When assets are sold, the seller must pay taxes on the gains of the sale. The buyer doesn’t usually have any taxable events at the time of the purchase. Additionally, the buyer of the assets can begin depreciating the assets right away. This means that they can deduct the costs of the assets from their taxes, resulting in a lower tax bill. This deduction is a significant benefit to the buyer. Conversely, the seller could pay ordinary income tax rates on the sales of assets depending on the type of assets sold.
In an asset purchase, the buyer is purchasing assets, not a company. This means that the liabilities of the company (both known and unknown to the buyer) aren’t part of the deal. If the buyer were purchasing the stock, the buyer would need to spend considerable time and money on due diligence to ensure there are no undisclosed liabilities. By purchasing the assets, the buyer saves time and money and reduces their risk in the transaction. This is a key benefit to the buyer of the assets. It’s also the main reason why buyers prefer asset sales; they don’t have to deal with the liabilities of the company they’re purchasing the assets from.
Customer contracts and the revenue that they generate are often considered an asset to the company when executing an asset sale. But, depending on the wording in the contracts, they may not be able to be assigned to the buyer. If so, each contract must be renegotiated in an asset sale if the buyer wants to retain the customer. This isn’t always the case, so understanding if your agreements have assignability clauses is important when running the business. The same holds true for employee contracts and accounts with various taxing agencies. In an asset purchase, if the buyer will be hiring employees from the company that is closing, the buyer will need to extend new hire offers and open new payroll accounts. The buyer cannot simply pay employees and remit payroll taxes under the seller’s name and payroll accounts.
Here’s another simple example:
- Jill, the owner of ABC Company Gym, wants to retire and liquidate her business. She’s the sole owner of the gym and will ask $200,000 for the sale of the assets. For her business, these assets could be things like workout equipment, mats, and furniture. If Jill sells the assets, she has nothing left in the business and can close her doors and close the company. Because Jill will be collecting cash for the sale of the assets, she’d need to pay taxes on the gains of this sale at the time of the transaction. This immediate tax bill is one of the reasons why sellers are less inclined toward an asset purchase.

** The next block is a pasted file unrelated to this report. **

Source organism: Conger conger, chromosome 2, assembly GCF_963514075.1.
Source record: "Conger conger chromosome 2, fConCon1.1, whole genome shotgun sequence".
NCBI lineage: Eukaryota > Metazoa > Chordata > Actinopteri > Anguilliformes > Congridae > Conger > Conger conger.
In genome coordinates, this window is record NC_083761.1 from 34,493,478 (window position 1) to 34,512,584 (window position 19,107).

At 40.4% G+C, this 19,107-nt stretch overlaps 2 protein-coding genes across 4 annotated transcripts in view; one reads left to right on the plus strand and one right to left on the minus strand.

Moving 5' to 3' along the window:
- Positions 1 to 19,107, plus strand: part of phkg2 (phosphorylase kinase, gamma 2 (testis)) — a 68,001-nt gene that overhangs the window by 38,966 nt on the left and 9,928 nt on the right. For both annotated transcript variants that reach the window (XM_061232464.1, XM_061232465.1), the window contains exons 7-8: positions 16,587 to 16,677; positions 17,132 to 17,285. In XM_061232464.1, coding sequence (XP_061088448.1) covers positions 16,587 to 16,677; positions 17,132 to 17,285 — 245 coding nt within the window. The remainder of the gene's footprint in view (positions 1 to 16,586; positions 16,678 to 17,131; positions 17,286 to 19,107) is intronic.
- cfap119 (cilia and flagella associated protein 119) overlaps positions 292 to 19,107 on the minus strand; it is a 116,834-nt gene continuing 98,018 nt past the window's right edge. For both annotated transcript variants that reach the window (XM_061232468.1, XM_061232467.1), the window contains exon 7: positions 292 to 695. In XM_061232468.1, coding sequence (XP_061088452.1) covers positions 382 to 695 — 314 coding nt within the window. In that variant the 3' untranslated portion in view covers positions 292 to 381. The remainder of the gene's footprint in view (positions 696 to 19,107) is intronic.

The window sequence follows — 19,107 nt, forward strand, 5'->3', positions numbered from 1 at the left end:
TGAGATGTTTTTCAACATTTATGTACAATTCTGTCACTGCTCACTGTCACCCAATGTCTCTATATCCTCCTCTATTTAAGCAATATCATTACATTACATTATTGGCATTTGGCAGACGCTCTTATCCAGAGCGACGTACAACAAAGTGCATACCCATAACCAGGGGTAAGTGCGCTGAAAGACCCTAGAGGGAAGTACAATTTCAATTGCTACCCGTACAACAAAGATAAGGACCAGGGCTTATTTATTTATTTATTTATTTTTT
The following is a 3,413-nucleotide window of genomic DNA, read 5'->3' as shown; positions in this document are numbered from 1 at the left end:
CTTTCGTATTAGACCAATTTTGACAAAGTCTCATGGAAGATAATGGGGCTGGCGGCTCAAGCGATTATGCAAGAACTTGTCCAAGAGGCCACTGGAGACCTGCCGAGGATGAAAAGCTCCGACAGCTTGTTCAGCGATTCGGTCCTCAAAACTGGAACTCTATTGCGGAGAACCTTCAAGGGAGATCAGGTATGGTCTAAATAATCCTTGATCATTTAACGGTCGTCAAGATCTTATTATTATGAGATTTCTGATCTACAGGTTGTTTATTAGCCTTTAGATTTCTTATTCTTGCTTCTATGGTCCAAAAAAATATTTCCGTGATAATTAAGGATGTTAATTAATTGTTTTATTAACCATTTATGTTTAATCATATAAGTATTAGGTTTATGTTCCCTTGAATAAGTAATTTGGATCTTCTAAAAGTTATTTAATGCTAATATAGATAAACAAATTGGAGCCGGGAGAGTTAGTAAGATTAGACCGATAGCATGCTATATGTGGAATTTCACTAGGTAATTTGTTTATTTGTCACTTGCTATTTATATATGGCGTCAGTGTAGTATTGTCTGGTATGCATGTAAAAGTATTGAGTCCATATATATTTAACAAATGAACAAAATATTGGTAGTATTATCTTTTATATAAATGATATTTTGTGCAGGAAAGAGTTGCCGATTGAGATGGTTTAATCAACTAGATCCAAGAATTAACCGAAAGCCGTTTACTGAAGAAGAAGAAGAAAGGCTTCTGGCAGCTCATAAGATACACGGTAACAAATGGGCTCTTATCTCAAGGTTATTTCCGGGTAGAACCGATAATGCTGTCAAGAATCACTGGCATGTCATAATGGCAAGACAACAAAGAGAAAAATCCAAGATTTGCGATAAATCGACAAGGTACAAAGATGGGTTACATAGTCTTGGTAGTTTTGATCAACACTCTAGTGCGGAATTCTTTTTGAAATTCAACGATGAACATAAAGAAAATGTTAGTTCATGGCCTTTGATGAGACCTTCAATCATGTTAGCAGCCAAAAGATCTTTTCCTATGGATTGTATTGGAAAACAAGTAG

- John is looking to start a gym. He’s opened a C-corporation with ROBS funding and is shopping around to get a good deal on gym equipment. John is an experienced business owner and isn’t willing to take on any undisclosed liabilities or pay hefty legal and accounting fees to uncover such hidden liabilities. Examples of liabilities for this type of business could be unpaid bills, business loans, payroll, and even unknown potential lawsuits. An asset sale is perfect for this situation. John can buy the gym equipment for a fair price of $200,000. He records the purchase of these items in his newly formed Corporation on his accounting books and opens his doors for business.
- In finalizing the asset purchase, John performs a detailed review of the customer agreements between ABC Company Gym and its members. The customer agreements allow the contracts to be assigned to another party, so John knows the customers will come along with the transaction. This ability to assume the seller’s customer contracts may not always be possible, so the buyer in an asset purchase would want to verify this at the beginning of the transaction.
Asset vs Stock Purchase: In Summary
There are advantages and disadvantages to buying a business through either an asset or stock purchase. Both methods can be leveraged for success, but it’s important to think through which method works best for you and discuss with your business support professionals.